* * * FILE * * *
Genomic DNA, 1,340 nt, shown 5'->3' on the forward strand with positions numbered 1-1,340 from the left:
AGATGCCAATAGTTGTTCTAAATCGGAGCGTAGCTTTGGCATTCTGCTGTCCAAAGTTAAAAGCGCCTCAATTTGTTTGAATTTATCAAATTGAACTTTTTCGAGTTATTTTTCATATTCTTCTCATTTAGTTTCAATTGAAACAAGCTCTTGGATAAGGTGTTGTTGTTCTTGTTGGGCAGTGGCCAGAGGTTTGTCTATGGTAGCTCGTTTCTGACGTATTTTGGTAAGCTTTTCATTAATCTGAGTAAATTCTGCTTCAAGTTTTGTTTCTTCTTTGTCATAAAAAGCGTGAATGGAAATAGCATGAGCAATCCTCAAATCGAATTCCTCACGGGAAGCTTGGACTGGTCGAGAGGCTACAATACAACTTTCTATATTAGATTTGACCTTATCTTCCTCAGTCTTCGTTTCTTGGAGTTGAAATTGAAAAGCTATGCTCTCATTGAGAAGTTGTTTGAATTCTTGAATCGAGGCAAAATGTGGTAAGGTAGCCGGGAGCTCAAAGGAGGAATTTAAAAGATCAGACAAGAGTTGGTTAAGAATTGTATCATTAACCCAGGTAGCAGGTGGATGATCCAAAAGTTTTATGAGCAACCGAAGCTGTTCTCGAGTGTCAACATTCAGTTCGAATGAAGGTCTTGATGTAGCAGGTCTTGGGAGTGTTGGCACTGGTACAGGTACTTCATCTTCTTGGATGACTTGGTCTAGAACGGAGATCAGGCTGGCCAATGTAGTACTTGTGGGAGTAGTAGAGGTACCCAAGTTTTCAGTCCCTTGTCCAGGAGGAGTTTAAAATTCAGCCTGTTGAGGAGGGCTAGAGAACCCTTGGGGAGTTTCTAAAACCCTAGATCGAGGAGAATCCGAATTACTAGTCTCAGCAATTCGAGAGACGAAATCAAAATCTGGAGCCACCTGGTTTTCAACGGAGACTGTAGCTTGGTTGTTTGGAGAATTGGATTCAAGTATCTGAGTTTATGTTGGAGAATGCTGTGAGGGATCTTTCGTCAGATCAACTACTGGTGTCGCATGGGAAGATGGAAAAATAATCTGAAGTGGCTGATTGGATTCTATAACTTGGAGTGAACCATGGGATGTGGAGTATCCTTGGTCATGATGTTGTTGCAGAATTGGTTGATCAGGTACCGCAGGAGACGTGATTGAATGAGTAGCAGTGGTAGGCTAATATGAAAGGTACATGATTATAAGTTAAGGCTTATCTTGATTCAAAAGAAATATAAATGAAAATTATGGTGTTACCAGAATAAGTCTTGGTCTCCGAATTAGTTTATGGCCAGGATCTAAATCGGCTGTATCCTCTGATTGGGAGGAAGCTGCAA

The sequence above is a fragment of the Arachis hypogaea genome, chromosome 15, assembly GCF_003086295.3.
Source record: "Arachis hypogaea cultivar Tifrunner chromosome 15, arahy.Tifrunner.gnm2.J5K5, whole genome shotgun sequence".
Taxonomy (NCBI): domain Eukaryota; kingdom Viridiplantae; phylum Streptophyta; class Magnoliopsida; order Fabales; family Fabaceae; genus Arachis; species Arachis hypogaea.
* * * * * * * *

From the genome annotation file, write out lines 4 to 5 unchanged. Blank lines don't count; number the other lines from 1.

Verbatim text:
Source record: "Arachis hypogaea cultivar Tifrunner chromosome 15, arahy.Tifrunner.gnm2.J5K5, whole genome shotgun sequence".
Taxonomy (NCBI): domain Eukaryota; kingdom Viridiplantae; phylum Streptophyta; class Magnoliopsida; order Fabales; family Fabaceae; genus Arachis; species Arachis hypogaea.